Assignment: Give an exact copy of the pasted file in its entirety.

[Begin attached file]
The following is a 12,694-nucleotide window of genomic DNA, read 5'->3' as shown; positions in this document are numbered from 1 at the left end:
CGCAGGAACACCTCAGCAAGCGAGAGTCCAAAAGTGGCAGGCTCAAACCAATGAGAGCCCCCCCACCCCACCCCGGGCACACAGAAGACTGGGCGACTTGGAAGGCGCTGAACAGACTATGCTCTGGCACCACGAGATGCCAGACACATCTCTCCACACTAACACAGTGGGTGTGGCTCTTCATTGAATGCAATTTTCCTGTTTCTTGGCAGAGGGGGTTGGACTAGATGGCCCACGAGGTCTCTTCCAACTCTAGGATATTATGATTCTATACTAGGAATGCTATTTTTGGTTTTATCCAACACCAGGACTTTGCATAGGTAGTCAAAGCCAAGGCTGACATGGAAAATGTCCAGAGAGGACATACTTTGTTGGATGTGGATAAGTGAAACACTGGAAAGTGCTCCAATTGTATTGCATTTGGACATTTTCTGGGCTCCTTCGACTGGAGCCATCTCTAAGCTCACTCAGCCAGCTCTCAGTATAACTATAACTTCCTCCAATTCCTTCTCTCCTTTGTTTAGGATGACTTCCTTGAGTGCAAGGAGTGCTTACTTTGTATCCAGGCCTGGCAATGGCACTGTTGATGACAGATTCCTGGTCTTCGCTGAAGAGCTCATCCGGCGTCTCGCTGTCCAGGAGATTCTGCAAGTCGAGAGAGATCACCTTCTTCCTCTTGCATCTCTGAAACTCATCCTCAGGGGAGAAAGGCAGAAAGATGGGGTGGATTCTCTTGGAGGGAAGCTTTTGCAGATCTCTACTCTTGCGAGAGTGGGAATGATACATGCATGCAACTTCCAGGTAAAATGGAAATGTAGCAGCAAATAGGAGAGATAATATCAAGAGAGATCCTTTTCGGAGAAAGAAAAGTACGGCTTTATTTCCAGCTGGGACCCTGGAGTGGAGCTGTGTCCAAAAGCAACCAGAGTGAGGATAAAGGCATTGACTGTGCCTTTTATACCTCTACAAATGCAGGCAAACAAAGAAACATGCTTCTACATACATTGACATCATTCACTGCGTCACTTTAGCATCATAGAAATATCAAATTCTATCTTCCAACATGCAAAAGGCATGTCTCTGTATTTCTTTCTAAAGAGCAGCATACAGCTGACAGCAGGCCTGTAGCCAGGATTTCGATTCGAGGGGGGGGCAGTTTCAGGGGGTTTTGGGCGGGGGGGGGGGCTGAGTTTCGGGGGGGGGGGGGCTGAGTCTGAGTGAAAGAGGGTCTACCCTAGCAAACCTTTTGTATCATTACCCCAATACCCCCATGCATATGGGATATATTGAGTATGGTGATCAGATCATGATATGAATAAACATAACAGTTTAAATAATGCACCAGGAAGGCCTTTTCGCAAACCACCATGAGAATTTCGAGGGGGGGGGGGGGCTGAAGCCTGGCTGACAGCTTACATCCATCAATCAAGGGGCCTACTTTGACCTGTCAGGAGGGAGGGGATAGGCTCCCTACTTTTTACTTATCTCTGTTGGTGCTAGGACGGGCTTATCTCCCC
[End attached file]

The following is a 12,694-nucleotide window of genomic DNA, read 5'->3' as shown; positions in this document are numbered from 1 at the left end:
CGCAGGAACACCTCAGCAAGCGAGAGTCCAAAAGTGGCAGGCTCAAACCAATGAGAGCCCCCCCACCCCACCCCGGGCACACAGAAGACTGGGCGACTTGGAAGGCGCTGAACAGACTATGCTCTGGCACCACGAGATGCCAGACACATCTCTCCACACTAACACAGTGGGTGTGGCTCTTCATTGAATGCAATTTTCCTGTTTCTTGGCAGAGGGGGTTGGACTAGATGGCCCACGAGGTCTCTTCCAACTCTAGGATATTATGATTCTATACTAGGAATGCTATTTTTGGTTTTATCCAACACCAGGACTTTGCATAGGTAGTCAAAGCCAAGGCTGACATGGAAAATGTCCAGAGAGGACATACTTTGTTGGATGTGGATAAGTGAAACACTGGAAAGTGCTCCAATTGTATTGCATTTGGACATTTTCTGGGCTCCTTCGACTGGAGCCATCTCTAAGCTCACTCAGCCAGCTCTCAGTATAACTATAACTTCCTCCAATTCCTTCTCTCCTTTGTTTAGGATGACTTCCTTGAGTGCAAGGAGTGCTTACTTTGTATCCAGGCCTGGCAATGGCACTGTTGATGACAGATTCCTGGTCTTCGCTGAAGAGCTCATCCGGCGTCTCGCTGTCCAGGAGATTCTGCAAGTCGAGAGAGATCACCTTCTTCCTCTTGCATCTCTGAAACTCATCCTCAGGGGAGAAAGGCAGAAAGATGGGGTGGATTCTCTTGGAGGGAAGCTTTTGCAGATCTCTACTCTTGCGAGAGTGGGAATGATACATGCATGCAACTTCCAGGTAAAATGGAAATGTAGCAGCAAATAGGAGAGATAATATCAAGAGAGATCCTTTTCGGAGAAAGAAAAGTACGGCTTTATTTCCAGCTGGGACCCTGGAGTGGAGCTGTGTCCAAAAGCAACCAGAGTGAGGATAAAGGCATTGACTGTGCCTTTTATACCTCTACAAATGCAGGCAAACAAAGAAACATGCTTCTACATACATTGACATCATTCACTGCGTCACTTTAGCATCATAGAAATATCAAATTCTATCTTCCAACATGCAAAAGGCATGTCTCTGTATTTCTTTCTAAAGAGCAGCATACAGCTGACAGCAGGCCTGTAGCCAGGATTTCGATTCGAGGGGGGGGCAGTTTCAGGGGGTTTTGGGCGGGGGGGGGGGCTGAGTTTCGGGGGGGGGGGGGCTGAGTCTGAGTGAAAGAGGGTCTACCCTAGCAAACCTTTTGTATCATTACCCCAATACCCCCATGCATATGGGATATATTGAGTATGGTGATCAGATCATGATATGAATAAACATAACAGTTTAAATAATGCACCAGGAAGGCCTTTTCGCAAACCACCATGAGAATTTCGAGGGGGGGGGGGGGCTGAAGCCTGGCTGACAGCTTACATCCATCAATCAAGGGGCCTACTTTGACCTGTCAGGAGGGAGGGGATAGGCTCCCTACTTTTTACTTATCTCTGTTGGTGCTAGGACGGGCTTATCTCCCC